Part of the problem was that students and parents expected learning to be acquired in specific doses on a predetermined schedule in a one- shoe-fits-all package–the equivalent of a method book panacea.
Perhaps as alternative, a diverse sample of pieces, materials, and creative explorations such as composing would enliven and enrich the piano teaching environment at all levels of study.
As example, I worked with Fritz, age 8, who was playing Gillock , a sprinkling of Saint-Saens Carnival of the Animals, (“Introduction and Lion”) and selections that I choose from Faber’s Developing Artist, Elementary (We added the parallel minor for each) Skipping over the weaker pieces, we dashed back to Gillock’s “Clowns,” and “Argentina” and The Toronto Conservatory series Level I that included Telemann’s “Dance” and a Hook “Minuet.” I would not use all pieces from any one book.
In this spirit, I chose compositions based on their musical value, synthesized with what they might teach in the realm of phrasing, articulation, etc.
Such repertoire-based learning, even for beginners like Fritz, would be supported by Major/minor five-finger positions around the Circle of Fifths.
More advanced students played keyboard-wide scales, arpeggios, and various permutations of them in the company of rich and diverse repertoire. Technique was not off on an island, it wove into the pieces studied.
Irina Morozova, concert pianist, and faculty member at the Mannes College of Music and Special School of the Kaufman Center in New York City described her individualized approach to teaching Daniel Mori, a very gifted 8-year old.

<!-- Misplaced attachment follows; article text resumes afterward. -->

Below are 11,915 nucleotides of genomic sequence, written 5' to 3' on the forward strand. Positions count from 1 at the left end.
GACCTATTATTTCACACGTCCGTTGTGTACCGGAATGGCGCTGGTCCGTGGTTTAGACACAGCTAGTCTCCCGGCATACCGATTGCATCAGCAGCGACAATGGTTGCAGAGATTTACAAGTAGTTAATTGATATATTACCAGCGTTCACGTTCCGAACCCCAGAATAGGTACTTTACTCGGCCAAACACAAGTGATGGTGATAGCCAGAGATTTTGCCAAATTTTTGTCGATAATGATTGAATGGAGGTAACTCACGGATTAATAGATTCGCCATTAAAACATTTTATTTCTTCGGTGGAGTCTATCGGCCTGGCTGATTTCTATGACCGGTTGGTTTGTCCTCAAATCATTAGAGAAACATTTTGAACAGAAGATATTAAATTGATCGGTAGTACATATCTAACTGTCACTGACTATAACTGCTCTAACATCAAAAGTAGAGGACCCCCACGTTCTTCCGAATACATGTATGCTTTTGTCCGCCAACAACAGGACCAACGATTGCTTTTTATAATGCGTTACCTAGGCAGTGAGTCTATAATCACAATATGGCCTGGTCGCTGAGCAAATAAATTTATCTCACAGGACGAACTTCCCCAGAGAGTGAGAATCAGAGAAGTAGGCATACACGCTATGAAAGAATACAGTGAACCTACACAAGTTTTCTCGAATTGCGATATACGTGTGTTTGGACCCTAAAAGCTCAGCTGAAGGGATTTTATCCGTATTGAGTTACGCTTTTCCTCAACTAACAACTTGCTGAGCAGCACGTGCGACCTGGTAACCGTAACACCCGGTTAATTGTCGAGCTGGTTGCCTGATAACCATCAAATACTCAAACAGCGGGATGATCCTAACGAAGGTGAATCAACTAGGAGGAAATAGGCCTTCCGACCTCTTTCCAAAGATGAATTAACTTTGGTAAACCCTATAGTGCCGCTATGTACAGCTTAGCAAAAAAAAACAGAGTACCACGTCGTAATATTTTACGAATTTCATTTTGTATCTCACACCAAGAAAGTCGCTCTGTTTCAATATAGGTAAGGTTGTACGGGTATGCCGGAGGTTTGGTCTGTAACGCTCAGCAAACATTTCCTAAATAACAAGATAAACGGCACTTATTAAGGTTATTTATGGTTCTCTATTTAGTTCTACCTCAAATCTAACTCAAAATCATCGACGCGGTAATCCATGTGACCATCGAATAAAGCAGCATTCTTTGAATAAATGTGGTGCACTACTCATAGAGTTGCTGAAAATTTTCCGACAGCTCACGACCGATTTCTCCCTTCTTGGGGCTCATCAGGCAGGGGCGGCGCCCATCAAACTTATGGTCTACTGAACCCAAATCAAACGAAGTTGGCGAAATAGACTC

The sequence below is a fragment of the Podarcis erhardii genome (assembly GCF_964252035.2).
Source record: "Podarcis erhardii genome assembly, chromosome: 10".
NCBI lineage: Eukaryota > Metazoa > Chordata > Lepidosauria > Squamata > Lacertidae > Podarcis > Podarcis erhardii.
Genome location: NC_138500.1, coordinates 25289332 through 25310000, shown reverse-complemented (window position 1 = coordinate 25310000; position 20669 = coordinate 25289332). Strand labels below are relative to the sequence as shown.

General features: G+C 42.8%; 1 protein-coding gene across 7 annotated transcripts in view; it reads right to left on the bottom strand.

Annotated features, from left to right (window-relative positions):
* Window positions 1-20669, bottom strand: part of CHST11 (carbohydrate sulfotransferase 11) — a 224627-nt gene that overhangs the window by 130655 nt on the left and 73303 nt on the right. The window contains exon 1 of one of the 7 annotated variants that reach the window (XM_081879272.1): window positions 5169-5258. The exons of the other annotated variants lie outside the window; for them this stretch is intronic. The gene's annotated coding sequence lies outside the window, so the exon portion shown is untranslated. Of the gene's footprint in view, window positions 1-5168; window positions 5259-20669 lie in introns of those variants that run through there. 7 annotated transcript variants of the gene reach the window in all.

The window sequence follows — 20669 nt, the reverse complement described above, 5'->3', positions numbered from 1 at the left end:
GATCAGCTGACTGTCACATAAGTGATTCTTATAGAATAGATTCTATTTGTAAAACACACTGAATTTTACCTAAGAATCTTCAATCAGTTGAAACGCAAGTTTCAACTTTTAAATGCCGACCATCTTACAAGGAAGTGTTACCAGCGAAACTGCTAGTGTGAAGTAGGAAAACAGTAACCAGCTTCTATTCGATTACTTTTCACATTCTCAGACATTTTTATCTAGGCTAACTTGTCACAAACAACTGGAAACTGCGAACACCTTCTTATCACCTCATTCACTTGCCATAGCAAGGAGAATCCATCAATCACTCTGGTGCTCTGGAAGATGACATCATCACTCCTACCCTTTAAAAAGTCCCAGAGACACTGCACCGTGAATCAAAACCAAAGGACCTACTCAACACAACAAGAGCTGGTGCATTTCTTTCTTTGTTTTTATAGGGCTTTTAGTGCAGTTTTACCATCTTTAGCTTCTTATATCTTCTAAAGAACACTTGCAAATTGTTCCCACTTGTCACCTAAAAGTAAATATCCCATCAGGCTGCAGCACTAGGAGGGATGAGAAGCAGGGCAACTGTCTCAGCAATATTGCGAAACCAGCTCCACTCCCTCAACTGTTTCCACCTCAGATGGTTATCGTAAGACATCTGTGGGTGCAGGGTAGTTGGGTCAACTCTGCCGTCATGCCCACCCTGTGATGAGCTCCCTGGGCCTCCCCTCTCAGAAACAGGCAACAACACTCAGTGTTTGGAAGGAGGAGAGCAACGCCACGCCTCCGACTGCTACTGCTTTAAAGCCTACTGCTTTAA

“Daniel is just one of several excellent and promising students I teach. Although he is small and immature (even for his age), he nonetheless demonstrates a rare musical talent, a remarkable devotion to his piano studies, and incredible patience.
“I approached teaching Daniel about the same way I would approach teaching any other student.
“In the early stages I usually pursue three areas simultaneously: developing musical expression and imagination, reading notes, and laying the technical foundation (we call it “building the house from bricks,” where the bricks are various technical formulas).
“We played very simple pieces, many of them duets (kids enjoy them as they sound like “real” music with a few notes in the student’s part). Daniel sailed through many of these easier pieces and I never wanted to skip important stages. Studying works of diverse musical styles, learning musical “vocabulary” of different composers and times has been an important goal from the very beginning. While not giving him “mechanical” technical exercises, I have introduced different types of technique, carefully choosing pieces and etudes.”
I’ve come to the same conclusion embodied in Morozova’s mentoring style.
It’s that each student has his own tempo of learning and a unique set of needs and talents. To try to box a pupil into a method book mode of study will most likely stifle the natural flow of his musical development and deprive him of the rich pianistic journey he deserves.
Interview with Irina Morozova